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Exaggerated Physiologic Speckled Mottling of the Limbs

Exaggerated Physiologic Speckled Mottling of the Limbs Abstract Various forms of physiologic vascular mottling of the skin1 are recognized that differ from mottling of the limbs seen as a reaction to cold.2 Physiologic mottling is thought to be due to increased vascular tone in arteriolar territories3 and is not usually severe enough to warrant referral to a dermatologist. We report herein a case of physiologic mottling severe enough to prompt the patient to seek medical advice. Report of a Case A 20-year-old woman had a four-year history of asymptomatic white macules on the limbs. The macules were most florid during the winter, but were present during the summer months as well, when they caused considerable cosmetic disability because they were less easily covered by clothing. Only immersion in warm water caused the macules to disappear completely. Onset was not obviously related to the menarche, which started when the patient was 13 years old, or to the taking of a combined oral contraceptive References 1. Lewis T: The Blood Vessels of the Human Skin and Their Responses . London, Shaw & Sons Ltd, 1927. 2. Rothman S: Circulation and vascular reactions , in Physiology and Biochemistry of the Skin . Chicago, University Press, 1954, pp 61-119. 3. Greaves MW, Birkett D, Johnson C: Nevus anemicus: A unique catecholamine-dependent nevus . Arch Dermatol 1970;102:172-176.Crossref 4. Sinclair D: Motor nerves and their reflexes , in Jarrett A (ed): Physiology and Pathophysiology of the Skin . London, Academic Press, 1973, vol 2, p 499. 5. Fox R, Hilton S: Bradykinin formation in human skin as a factor in heat vasodilatation . J Physiol 1958;142:219-232. http://www.deepdyve.com/assets/images/DeepDyve-Logo-lg.png Archives of Dermatology American Medical Association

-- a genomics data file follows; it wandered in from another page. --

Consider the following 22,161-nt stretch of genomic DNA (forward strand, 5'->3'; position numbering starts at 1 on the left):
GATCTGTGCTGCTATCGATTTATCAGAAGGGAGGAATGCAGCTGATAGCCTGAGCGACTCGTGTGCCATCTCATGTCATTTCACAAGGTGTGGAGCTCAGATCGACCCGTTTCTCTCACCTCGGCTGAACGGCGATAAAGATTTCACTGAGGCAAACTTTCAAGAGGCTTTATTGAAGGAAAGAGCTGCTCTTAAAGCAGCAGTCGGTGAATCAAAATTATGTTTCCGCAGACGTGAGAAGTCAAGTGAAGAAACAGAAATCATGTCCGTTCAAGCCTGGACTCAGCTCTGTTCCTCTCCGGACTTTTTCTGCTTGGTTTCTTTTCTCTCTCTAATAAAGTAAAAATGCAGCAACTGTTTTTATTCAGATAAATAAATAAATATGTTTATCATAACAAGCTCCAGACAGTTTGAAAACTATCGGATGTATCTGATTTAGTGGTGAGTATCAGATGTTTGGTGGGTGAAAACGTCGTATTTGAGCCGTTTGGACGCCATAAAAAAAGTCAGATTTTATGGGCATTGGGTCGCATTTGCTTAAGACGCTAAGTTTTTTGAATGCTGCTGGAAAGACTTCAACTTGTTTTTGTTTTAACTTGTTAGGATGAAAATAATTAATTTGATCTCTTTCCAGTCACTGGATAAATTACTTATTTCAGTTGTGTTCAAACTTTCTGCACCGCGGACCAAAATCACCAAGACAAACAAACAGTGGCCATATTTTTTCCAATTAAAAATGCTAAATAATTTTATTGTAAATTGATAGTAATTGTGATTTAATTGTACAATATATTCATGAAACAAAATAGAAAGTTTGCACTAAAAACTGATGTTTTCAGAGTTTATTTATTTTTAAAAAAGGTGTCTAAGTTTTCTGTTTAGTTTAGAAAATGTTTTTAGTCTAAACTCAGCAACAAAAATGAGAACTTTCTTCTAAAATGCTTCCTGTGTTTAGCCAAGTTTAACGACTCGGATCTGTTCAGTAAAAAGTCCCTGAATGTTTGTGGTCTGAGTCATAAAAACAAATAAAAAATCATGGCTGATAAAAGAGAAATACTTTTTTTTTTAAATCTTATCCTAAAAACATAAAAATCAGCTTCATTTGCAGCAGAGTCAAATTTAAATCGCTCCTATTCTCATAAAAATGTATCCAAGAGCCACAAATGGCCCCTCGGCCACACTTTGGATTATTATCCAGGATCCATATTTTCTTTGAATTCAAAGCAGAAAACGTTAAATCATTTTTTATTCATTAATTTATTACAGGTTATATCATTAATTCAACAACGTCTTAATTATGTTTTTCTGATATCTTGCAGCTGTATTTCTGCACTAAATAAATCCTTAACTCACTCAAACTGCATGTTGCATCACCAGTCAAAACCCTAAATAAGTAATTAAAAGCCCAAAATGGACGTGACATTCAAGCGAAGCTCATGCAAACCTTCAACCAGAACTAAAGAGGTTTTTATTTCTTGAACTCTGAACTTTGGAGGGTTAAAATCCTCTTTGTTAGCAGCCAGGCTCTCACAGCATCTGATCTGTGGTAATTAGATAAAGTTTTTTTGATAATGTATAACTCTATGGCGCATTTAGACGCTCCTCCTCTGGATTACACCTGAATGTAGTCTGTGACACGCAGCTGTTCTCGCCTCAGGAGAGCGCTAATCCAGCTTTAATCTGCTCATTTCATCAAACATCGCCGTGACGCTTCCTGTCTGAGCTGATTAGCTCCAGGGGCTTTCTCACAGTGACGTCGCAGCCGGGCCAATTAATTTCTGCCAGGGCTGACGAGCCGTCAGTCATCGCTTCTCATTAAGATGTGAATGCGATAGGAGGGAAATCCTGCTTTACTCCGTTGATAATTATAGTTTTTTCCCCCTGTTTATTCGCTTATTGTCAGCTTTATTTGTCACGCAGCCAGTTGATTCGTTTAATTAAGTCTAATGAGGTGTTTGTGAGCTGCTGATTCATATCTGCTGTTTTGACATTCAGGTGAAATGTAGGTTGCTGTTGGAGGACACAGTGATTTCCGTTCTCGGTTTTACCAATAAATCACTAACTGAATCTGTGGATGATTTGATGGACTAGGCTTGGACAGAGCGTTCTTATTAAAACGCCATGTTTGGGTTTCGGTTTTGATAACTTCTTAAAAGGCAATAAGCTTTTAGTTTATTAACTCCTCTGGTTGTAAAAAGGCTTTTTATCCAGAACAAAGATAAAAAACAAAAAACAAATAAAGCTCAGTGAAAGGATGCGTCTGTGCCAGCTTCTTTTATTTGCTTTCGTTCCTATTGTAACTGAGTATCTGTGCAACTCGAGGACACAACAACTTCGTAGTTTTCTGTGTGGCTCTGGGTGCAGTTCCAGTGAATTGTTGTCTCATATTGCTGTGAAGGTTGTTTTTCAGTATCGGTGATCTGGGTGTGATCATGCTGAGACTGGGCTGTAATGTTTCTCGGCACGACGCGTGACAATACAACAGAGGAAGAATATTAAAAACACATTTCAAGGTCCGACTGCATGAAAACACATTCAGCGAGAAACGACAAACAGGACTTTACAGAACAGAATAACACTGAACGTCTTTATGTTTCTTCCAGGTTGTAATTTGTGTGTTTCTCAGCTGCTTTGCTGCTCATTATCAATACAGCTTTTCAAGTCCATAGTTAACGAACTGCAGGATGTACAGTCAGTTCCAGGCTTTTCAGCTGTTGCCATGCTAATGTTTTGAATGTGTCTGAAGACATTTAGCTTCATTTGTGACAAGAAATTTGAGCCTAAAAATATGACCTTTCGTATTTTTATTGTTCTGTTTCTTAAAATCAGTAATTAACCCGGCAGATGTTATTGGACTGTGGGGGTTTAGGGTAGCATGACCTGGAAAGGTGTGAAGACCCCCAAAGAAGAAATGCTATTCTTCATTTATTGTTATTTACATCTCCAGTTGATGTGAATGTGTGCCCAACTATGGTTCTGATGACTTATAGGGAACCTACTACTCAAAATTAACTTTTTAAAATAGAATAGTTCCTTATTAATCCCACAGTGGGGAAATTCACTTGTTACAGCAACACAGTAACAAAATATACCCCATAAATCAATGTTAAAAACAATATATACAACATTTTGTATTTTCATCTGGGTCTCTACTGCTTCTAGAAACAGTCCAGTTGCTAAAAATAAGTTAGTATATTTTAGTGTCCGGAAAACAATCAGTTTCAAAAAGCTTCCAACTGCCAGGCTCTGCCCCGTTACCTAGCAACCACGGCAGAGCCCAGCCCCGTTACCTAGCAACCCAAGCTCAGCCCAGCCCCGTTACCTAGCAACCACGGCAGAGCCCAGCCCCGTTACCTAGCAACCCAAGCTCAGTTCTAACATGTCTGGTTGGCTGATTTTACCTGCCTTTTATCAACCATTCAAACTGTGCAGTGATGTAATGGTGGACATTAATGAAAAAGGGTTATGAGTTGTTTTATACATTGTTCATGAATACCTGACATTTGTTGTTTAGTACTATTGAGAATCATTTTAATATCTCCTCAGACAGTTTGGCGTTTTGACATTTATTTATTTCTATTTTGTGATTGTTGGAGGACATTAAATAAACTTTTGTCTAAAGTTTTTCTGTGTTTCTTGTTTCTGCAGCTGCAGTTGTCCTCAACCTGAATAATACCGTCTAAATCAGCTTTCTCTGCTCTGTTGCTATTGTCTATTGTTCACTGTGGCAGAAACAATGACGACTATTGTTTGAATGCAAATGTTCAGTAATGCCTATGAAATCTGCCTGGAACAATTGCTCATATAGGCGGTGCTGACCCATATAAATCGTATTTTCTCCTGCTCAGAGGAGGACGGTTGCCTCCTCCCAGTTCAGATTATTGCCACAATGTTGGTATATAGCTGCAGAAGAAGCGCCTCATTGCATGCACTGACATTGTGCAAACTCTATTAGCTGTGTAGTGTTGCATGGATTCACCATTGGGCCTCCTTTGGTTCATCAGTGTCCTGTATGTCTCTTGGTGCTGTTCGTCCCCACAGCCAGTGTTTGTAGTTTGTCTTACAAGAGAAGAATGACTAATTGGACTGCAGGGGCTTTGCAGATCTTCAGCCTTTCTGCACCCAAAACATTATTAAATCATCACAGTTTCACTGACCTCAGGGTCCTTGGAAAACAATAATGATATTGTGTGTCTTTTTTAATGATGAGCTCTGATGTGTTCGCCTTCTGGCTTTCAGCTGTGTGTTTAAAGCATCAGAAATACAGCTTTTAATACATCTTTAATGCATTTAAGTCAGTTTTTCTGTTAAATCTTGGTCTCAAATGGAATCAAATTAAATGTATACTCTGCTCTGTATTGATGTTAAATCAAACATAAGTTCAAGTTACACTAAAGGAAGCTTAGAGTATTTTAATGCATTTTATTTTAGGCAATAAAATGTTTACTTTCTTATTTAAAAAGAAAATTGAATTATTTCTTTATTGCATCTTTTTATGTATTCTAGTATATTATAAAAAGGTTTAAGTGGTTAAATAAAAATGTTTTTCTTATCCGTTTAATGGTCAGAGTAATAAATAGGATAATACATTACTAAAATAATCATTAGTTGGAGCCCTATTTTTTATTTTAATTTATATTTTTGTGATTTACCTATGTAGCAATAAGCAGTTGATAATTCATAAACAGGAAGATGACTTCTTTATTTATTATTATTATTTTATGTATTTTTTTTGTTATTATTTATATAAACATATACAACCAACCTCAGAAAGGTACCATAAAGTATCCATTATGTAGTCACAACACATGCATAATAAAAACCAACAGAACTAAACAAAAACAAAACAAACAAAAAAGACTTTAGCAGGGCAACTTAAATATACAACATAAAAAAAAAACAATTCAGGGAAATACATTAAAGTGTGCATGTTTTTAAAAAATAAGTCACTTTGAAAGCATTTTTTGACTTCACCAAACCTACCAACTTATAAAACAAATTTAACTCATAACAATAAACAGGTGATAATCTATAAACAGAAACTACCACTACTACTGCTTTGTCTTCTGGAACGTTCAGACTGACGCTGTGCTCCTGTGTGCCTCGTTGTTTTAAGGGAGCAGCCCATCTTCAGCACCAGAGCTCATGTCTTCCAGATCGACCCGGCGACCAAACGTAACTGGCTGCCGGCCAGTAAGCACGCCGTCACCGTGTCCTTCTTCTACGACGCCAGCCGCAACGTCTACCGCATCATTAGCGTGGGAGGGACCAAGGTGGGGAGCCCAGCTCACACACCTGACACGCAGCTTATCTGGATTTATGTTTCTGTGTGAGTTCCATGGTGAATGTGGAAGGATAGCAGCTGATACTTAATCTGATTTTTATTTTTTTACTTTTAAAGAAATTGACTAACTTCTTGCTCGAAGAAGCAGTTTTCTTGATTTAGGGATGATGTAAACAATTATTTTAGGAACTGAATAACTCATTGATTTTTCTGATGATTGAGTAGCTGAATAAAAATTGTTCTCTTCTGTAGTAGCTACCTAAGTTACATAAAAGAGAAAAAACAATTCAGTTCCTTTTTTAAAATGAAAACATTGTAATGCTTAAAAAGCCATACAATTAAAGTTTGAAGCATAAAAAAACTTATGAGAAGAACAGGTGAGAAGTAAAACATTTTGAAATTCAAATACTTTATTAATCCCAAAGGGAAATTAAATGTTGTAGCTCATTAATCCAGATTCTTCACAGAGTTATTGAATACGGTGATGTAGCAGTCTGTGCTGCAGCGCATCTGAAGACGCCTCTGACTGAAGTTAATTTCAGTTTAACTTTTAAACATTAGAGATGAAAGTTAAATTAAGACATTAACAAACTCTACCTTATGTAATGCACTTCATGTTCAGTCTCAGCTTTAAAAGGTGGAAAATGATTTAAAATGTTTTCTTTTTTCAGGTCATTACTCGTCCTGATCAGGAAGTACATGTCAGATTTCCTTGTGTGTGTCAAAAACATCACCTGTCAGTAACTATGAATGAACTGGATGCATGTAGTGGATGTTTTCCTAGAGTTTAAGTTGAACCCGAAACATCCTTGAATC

Exaggerated Physiologic Speckled Mottling of the Limbs

Archives of Dermatology , Volume 121 (3) – Mar 1, 1985

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Publisher
American Medical Association
Copyright
Copyright © 1985 American Medical Association. All Rights Reserved.
ISSN
0003-987X
eISSN
1538-3652
DOI
10.1001/archderm.1985.01660030137038
Publisher site
See Article on Publisher Site

Abstract

Abstract Various forms of physiologic vascular mottling of the skin1 are recognized that differ from mottling of the limbs seen as a reaction to cold.2 Physiologic mottling is thought to be due to increased vascular tone in arteriolar territories3 and is not usually severe enough to warrant referral to a dermatologist. We report herein a case of physiologic mottling severe enough to prompt the patient to seek medical advice. Report of a Case A 20-year-old woman had a four-year history of asymptomatic white macules on the limbs. The macules were most florid during the winter, but were present during the summer months as well, when they caused considerable cosmetic disability because they were less easily covered by clothing. Only immersion in warm water caused the macules to disappear completely. Onset was not obviously related to the menarche, which started when the patient was 13 years old, or to the taking of a combined oral contraceptive References 1. Lewis T: The Blood Vessels of the Human Skin and Their Responses . London, Shaw & Sons Ltd, 1927. 2. Rothman S: Circulation and vascular reactions , in Physiology and Biochemistry of the Skin . Chicago, University Press, 1954, pp 61-119. 3. Greaves MW, Birkett D, Johnson C: Nevus anemicus: A unique catecholamine-dependent nevus . Arch Dermatol 1970;102:172-176.Crossref 4. Sinclair D: Motor nerves and their reflexes , in Jarrett A (ed): Physiology and Pathophysiology of the Skin . London, Academic Press, 1973, vol 2, p 499. 5. Fox R, Hilton S: Bradykinin formation in human skin as a factor in heat vasodilatation . J Physiol 1958;142:219-232.

Journal

Archives of DermatologyAmerican Medical Association

Published: Mar 1, 1985

References